With positive play starting to make their primary rotations more clear, the New Orleans Pelicans are currently lacking minutes for their Italian rookie.
After injuries and newness put this team out of the playoff picture to start the 2019-2020 NBA season, New Orleans Pelicans are starting to round into form and make sense of their rotations.
For the most part, the tightening of the rotations have been beneficial to all, but a few faces have been really taken out of the mix as Alvin Gentry gets increasingly comfortable with his top nine-to-ten guys. One of the players now watching most games from the bench is Nicolò Melli.
In an under-the-radar signing, Executive Vice President of Basketball Operations David Griffin signed Melli to a two-year, $8 million deal after the forward spent the first ten seasons of his professional career playing in the Italian basketball system.
The 29-year-old forward had been contacted in the past about making the leap to the NBA, but the forward found the New Orleans Pelicans situation more ideal than offers he’d received in the past; the Pelicans weren’t the only ones to recognize the unique talent.
What made Melli compelling this offseason was his three-point shooting ability relative to his size. In 36 games in the EuroLeague, Melli shot 38.5% from three on 96 attempts, while averaging 7.3 points per game.
So far as a member of the New Orleans Pelicans, Melli has played 29 games and averages 14.3 minutes per night. Melli posts 5.1 points, 2.3 rebounds, and has a plenty respectable 55% true shooting percentage.
Slightly concerning has been his lack-of-ability to knock down shots from all over the floor.
While at times, Melli has looked pretty dominant from three-point range and hard to cover due to his larger frame, it’s been inconsistent to start his NBA career.
What a debut for 28-year-old rookie Nicolo Melli 🔥
14 PTS and 4/4 from 3 and counting. pic.twitter.com/Asp8DT6nEs
— Bleacher Report NBA (@BR_NBA) October 23, 2019
Attempting 4.2 shots per contest, 2.8 of those attempts coming from three, Melli is shooting just 40.5% from the field, but an even more troubling 31.3% from three-point range.
Still, more often than not, free-throw shooting is a much better indicator of shooting success down the road and Melli has done a good job knocking down those looks. He shoots 1.1 free throws per contest, converting at a 78.8% rate from the stripe.
If Melli continues to get better as a shooter this season, especially if he can get his three-point shots, he’s going to have a lot more minutes and chances to help this team turn some victories.
In order to maximize his role with the New Orleans Pelicans, Melli has to help create shots and space for his rim-attacking teammates.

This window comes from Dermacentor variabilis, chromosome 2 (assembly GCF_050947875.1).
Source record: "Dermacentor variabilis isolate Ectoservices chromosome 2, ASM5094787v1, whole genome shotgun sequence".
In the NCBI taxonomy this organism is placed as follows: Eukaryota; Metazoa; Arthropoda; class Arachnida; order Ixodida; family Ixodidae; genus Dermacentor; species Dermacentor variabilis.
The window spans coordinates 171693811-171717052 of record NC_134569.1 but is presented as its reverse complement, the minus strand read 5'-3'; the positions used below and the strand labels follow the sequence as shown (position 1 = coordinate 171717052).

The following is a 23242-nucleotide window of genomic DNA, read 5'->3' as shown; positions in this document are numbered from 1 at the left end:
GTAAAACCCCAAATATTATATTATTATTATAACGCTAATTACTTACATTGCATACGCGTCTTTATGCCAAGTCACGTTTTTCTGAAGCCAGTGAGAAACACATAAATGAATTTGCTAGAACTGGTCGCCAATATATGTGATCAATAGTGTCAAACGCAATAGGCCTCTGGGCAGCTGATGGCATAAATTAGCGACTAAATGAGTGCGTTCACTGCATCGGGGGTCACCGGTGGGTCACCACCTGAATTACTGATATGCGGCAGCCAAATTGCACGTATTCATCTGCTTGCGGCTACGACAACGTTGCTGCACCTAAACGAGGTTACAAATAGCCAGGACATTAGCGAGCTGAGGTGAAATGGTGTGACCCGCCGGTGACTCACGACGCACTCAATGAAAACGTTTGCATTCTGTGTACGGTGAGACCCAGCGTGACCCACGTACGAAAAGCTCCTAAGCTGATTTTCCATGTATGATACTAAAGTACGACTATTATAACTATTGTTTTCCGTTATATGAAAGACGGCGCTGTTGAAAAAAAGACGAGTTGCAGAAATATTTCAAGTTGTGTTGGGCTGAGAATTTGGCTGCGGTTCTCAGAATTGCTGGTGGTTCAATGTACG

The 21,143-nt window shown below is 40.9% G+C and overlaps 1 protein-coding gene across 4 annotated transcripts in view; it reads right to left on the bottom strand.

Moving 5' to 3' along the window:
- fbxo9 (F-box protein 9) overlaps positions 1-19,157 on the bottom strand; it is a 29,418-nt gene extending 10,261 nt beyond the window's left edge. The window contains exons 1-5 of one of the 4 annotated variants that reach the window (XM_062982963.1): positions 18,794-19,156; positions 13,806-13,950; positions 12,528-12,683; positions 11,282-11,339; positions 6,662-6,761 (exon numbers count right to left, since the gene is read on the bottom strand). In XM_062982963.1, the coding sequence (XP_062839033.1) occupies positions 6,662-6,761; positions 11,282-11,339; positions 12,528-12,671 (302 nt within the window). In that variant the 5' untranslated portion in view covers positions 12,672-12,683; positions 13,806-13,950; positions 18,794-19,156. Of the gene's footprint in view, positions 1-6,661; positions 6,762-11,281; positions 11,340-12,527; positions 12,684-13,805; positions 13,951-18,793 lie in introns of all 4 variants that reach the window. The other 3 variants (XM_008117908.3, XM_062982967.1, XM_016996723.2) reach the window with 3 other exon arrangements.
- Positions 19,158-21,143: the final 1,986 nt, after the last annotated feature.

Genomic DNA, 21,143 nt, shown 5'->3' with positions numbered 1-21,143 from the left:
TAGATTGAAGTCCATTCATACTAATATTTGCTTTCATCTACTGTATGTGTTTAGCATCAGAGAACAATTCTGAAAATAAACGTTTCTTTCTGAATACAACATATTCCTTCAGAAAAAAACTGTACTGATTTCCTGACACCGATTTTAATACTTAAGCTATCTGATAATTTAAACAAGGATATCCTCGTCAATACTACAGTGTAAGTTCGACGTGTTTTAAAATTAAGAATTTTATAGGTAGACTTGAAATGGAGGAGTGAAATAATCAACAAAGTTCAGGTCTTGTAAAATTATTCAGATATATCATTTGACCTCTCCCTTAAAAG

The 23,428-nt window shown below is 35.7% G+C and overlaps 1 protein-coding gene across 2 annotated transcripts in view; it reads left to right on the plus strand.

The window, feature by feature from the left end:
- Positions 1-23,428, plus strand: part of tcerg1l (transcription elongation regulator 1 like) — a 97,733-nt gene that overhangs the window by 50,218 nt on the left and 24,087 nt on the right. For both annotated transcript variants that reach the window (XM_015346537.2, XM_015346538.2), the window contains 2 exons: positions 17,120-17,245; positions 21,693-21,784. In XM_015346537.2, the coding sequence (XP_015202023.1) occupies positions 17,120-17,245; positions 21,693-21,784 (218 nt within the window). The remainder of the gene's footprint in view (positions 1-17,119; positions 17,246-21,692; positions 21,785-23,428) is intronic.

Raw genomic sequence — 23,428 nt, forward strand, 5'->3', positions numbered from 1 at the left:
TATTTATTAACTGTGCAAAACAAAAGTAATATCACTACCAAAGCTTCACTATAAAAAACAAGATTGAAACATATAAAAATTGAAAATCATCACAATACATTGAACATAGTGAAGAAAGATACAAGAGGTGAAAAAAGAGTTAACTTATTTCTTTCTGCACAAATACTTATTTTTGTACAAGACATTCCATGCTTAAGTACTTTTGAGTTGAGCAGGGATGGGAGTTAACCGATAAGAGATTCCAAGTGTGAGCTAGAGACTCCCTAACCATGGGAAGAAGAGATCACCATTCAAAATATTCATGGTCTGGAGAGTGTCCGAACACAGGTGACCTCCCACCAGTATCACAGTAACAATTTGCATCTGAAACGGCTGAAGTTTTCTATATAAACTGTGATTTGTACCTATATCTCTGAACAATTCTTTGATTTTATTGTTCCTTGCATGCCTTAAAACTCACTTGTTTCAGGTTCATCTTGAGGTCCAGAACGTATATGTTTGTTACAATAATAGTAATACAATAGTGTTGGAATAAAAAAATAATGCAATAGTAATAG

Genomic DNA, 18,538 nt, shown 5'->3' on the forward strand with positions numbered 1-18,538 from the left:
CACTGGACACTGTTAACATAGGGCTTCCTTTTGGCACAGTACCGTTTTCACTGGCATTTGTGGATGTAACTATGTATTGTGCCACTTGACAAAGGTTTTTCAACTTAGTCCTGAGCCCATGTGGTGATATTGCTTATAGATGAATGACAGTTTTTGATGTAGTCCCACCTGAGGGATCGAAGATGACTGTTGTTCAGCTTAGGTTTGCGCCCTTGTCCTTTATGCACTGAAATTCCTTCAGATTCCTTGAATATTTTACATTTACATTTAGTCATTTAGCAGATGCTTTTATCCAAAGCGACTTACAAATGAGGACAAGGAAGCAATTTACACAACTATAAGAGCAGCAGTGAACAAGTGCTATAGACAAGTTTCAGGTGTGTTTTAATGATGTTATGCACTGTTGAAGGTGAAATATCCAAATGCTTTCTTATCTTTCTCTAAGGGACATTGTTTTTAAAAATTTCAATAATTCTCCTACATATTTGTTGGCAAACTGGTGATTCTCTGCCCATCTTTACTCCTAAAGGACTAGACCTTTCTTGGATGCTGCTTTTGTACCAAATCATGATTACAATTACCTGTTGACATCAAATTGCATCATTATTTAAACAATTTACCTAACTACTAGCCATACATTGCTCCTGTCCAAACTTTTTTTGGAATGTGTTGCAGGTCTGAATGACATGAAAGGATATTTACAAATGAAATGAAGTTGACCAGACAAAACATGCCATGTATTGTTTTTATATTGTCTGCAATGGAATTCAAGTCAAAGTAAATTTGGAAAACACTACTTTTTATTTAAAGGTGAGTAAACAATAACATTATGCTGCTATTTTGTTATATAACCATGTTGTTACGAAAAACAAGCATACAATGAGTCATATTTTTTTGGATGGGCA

Melli also has pretty good size, which seemed to make him a logical fit in an NBA locker room and rotation, especially when combined with what originally projected to be lights-out shooting.
Standing 6’9″ and 235 LBS, the forward added weight before coming into the Association in order to battle bigs in the paint, as the size of players in the American game simply can’t be matched across the globe on a night-to-night basis.
However, that weight has yet to prove impressive in the NBA, as he’s been too timid in the paint despite shooting at pretty good clips from that territory. Per cleaning the glass, Melli converts at a 76% clip around the rim, which puts him in the 89th percentile among his position group per Cleaning the Glass.
He’s also shown something of a hesitance to defend bigger-bodied offensive players, which is ultimately why Alvin Gentry had to stop calling his number when the team needed rotational centers in the absence of Derrick Favors earlier in the season.
On paper, Gentry’s experiment made enough sense; Melli ranks highly among his position group on the offensive glass, ranking in the 84th percentile in that group, in addition to ranking in the 91st percentile in team steal percentage when on the floor.
When the New Orleans Pelicans originally signed Melli, it made a lot of sense for the sharp-shooting big as a change-of-pace from Zion Williamson.
In theory, Melli opens up this offense drastically. His appearance on the floor should allow the Pelicans to play four-out basketball, allowing someone like Zion to attack a slow-footed center in the paint and create three-point looks off of those opportunities.
Melli is a big guy who can shoot the lights out but doesn’t have anywhere near the at-rim finishing or athleticism of Zion.
Seemingly, if used in small-ball rotations, his ability to pull a big out of the paint due to his size and shooting combination, he should be able to help the team’s pool of impressive at-rim finishers.
Further, with Melli’s ability to sniff out the ball on the offensive glass, he can feed the New Orleans Pelicans with second-chance looks, either on his own or by feeding the ball back to Favors, Williamson, or Brandon Ingram.
The New Orleans Pelicans have plenty of development left in their tank, so experimentation will be needed as they progress into the future. Having someone that big who can shoot is an experiment many coaches would be happy to check out.
While it seems like it could be just a few more games until Zion gets back on the floor, the New Orleans Pelicans have to start thinking about what their rotations should look like with the star rookie on the floor. Seemingly, adding Melli to that rotational mix could be a beneficial move for both the Pelicans and Williamson.